Big Dog Industries Transforms Former Lovington, New Mexico, Cheese Factory Into Hemp Manufacturing Plant
CEO Brian Meyers and his partners plan to invest $15 million in the building and seed-to-retail business the next several years. They hope to become a national player in the market for oils, lotions, edibles, clothing, chocolates, and bath products.
Meyer expects to spend about six additional months on repairs and improvements, but the building is large enough so that some operations can start immediately.
Part of the appeal of the Lovington plant was that it has 10,000 square feet of refrigeration, a necessity as processed hemp needs to be stored at 60 degrees or cooler so it doesn’t deteriorate. Big Dog Industries has access to 5,000 acres of farmland in Iowa, Nebraska, Texas, Oklahoma, New Mexico, and Colorado, and has a program that includes hemp education and farming practices, labor training programs, and financial assistance to growers.
“The State of New Mexico and City of Lovington have made this move to New Mexico really attractive for us,” Meyer said. “It’s really going to be a positive thing for our business and the community.”
Lovington Economic Development became the owners of the cheese factory building after the long-time business closed and a fire destroyed part of the structure. The community realized that the high-profile building would not be reutilized without substantial investment. The organization spent $85,000 on repairs and maintenance, enough to get it into shape for the sale to Big Dog Industries .
“This is huge,” Evelyn Holguin, Director of Lovington Economic Development said. “We’re not only filling a vacant building but creating 125 jobs to diversify our economy in an area that is dependent on oil and gas. “
Governor Michelle Lujan Grisham said Big Dog Industries and the Lovington Economic Development Corp., signed the agreement to transfer ownership of the 90,000-square foot building, which sits on ten acres and has been vacant since 2007. The New Mexico Economic Development Department pledged $750,000 from the state LEDA fund to the project, while the city of Lovington has pledged $250,000.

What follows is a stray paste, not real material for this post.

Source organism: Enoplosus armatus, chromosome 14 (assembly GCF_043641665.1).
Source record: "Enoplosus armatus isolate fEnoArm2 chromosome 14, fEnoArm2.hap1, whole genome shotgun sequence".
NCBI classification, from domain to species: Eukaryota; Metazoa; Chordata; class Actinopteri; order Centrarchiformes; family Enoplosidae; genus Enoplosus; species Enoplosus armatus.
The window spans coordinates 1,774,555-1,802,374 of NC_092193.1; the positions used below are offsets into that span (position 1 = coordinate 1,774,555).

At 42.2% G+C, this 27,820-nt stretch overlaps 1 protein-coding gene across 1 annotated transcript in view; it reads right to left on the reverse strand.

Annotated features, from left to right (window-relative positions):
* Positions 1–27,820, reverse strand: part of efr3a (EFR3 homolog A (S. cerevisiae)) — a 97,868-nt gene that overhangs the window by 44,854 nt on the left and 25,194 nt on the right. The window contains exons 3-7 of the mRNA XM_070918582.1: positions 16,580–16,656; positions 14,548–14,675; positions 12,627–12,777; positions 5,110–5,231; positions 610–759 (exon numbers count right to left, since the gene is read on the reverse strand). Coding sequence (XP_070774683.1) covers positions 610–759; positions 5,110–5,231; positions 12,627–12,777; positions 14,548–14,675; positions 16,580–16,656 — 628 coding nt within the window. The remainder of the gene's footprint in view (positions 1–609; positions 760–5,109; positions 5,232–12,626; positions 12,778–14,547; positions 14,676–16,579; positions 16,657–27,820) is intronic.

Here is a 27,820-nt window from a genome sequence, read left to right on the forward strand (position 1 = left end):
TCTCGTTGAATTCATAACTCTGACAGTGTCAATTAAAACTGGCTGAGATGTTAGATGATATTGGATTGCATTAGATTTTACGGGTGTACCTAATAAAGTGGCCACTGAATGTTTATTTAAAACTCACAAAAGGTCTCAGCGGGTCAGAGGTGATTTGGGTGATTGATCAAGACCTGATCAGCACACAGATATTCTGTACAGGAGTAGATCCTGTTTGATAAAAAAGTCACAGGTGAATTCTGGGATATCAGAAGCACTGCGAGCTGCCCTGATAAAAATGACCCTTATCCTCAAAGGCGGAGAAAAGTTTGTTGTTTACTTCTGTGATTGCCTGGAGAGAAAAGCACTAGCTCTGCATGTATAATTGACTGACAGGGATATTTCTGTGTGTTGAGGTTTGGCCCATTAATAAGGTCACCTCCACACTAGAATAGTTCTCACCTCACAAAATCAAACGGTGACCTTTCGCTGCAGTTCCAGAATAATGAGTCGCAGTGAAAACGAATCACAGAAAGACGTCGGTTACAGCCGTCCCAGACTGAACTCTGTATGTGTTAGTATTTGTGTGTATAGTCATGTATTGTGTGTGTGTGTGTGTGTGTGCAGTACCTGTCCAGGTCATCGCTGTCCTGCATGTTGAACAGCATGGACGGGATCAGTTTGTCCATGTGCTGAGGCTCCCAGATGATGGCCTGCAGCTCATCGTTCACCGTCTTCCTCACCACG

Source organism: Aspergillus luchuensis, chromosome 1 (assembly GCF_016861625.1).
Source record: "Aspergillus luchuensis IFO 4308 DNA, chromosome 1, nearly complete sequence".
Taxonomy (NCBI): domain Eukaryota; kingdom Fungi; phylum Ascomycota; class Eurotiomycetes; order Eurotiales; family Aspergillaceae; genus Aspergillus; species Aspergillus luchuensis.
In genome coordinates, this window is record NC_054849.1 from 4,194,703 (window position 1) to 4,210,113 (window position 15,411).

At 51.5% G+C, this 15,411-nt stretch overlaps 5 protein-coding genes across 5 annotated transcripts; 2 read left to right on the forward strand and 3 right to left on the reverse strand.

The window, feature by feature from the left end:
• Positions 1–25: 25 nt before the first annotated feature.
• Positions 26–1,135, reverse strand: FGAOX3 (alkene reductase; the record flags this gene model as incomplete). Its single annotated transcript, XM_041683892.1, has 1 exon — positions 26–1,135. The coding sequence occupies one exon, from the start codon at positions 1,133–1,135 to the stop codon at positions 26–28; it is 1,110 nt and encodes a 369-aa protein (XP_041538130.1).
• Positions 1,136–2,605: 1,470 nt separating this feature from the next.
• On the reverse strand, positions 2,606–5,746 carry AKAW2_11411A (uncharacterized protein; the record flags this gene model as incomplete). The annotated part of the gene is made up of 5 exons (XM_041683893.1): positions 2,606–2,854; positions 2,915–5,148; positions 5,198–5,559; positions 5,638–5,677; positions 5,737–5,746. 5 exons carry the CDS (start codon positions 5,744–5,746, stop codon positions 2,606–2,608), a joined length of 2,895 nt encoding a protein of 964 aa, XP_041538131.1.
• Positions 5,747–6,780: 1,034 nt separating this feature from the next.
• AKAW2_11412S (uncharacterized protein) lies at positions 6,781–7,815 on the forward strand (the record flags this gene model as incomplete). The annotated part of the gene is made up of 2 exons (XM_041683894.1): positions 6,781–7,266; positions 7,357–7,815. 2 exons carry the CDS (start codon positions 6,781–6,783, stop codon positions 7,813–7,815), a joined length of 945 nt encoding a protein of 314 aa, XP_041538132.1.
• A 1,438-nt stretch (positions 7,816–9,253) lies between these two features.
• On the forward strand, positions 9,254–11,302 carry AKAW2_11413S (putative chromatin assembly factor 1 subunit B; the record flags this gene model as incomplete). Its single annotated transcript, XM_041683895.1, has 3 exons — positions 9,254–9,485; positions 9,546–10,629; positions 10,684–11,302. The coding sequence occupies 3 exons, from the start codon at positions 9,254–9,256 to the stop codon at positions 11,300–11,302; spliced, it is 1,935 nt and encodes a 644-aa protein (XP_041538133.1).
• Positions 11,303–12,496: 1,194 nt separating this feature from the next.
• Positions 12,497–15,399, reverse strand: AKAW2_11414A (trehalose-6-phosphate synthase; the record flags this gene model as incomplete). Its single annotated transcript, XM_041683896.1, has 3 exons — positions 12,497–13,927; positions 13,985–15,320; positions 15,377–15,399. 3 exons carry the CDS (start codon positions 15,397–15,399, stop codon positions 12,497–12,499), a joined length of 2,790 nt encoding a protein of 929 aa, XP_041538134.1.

"This is a transformative step forward in our economic diversification efforts," Governor Lujan Grisham said. "This plant has been empty for more than a decade. Now it will be a thriving hub, a real-life demonstration of the power of redevelopment and a commitment to value added agriculture. I'm excited for Lovington, I'm excited for Big Dog Industries, and I'm incredibly excited to see what they will achieve together."
Cabinet Secretary Alicia J. Keyes of the Economic Development Department said Big Dog is the agency’s third LEDA investment in a hemp business since Lujan Grisham took office. All three (Big Dog, 420 Valley, and Rich Global) have reinvested in older vacant buildings, two in Las Cruces and now one in Lovington at 4400 S. Main St.
“The fact that state investments can incentivize this kind of redevelopment is a great thing for these communities,” Secretary Keyes said. “These LEDA projects are not only creating jobs, they are helping to relieve blight and that will spur additional investment in this rural area.”
Solutions for Decisively Navigating the Location Decision
On the Hunt for a Productive New Biomanufacturing Site?
The Challenges of Renovating an Existing Facility Into a Food Plant
Changes in the Incentives Landscape
In Focus: The Challenge of Finding Improved Land
The “Great Resignation” Is Impacting Corporate Relocations
Workforce Q4 2021